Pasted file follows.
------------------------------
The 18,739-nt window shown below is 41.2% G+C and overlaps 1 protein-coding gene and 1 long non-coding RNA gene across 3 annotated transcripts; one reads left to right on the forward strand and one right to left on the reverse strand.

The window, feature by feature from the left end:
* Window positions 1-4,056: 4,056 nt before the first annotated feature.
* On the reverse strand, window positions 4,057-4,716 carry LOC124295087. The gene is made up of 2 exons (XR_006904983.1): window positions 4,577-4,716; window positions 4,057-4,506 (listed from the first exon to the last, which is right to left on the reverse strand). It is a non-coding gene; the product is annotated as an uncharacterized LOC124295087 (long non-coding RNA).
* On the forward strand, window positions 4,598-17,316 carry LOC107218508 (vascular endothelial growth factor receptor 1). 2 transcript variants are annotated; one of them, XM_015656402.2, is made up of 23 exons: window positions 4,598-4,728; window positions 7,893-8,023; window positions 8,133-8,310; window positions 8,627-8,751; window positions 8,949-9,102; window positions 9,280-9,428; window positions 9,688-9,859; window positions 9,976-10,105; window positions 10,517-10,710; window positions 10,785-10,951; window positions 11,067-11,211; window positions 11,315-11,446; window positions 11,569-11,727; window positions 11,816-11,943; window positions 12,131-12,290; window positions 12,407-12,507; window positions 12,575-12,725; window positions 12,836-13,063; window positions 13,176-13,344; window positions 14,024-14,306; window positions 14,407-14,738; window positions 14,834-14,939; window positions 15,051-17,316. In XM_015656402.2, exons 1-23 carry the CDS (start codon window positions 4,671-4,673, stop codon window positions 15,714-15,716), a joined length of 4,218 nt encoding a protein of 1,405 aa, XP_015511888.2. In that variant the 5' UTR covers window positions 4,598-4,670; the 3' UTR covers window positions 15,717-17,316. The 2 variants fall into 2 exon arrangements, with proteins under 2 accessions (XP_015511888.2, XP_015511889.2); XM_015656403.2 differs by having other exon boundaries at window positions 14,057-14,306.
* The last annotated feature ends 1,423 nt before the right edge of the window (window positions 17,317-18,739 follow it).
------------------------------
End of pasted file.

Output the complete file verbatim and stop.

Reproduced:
The 18,739-nt window shown below is 41.2% G+C and overlaps 1 protein-coding gene and 1 long non-coding RNA gene across 3 annotated transcripts; one reads left to right on the forward strand and one right to left on the reverse strand.

The window, feature by feature from the left end:
* Window positions 1-4,056: 4,056 nt before the first annotated feature.
* On the reverse strand, window positions 4,057-4,716 carry LOC124295087. The gene is made up of 2 exons (XR_006904983.1): window positions 4,577-4,716; window positions 4,057-4,506 (listed from the first exon to the last, which is right to left on the reverse strand). It is a non-coding gene; the product is annotated as an uncharacterized LOC124295087 (long non-coding RNA).
* On the forward strand, window positions 4,598-17,316 carry LOC107218508 (vascular endothelial growth factor receptor 1). 2 transcript variants are annotated; one of them, XM_015656402.2, is made up of 23 exons: window positions 4,598-4,728; window positions 7,893-8,023; window positions 8,133-8,310; window positions 8,627-8,751; window positions 8,949-9,102; window positions 9,280-9,428; window positions 9,688-9,859; window positions 9,976-10,105; window positions 10,517-10,710; window positions 10,785-10,951; window positions 11,067-11,211; window positions 11,315-11,446; window positions 11,569-11,727; window positions 11,816-11,943; window positions 12,131-12,290; window positions 12,407-12,507; window positions 12,575-12,725; window positions 12,836-13,063; window positions 13,176-13,344; window positions 14,024-14,306; window positions 14,407-14,738; window positions 14,834-14,939; window positions 15,051-17,316. In XM_015656402.2, exons 1-23 carry the CDS (start codon window positions 4,671-4,673, stop codon window positions 15,714-15,716), a joined length of 4,218 nt encoding a protein of 1,405 aa, XP_015511888.2. In that variant the 5' UTR covers window positions 4,598-4,670; the 3' UTR covers window positions 15,717-17,316. The 2 variants fall into 2 exon arrangements, with proteins under 2 accessions (XP_015511888.2, XP_015511889.2); XM_015656403.2 differs by having other exon boundaries at window positions 14,057-14,306.
* The last annotated feature ends 1,423 nt before the right edge of the window (window positions 17,317-18,739 follow it).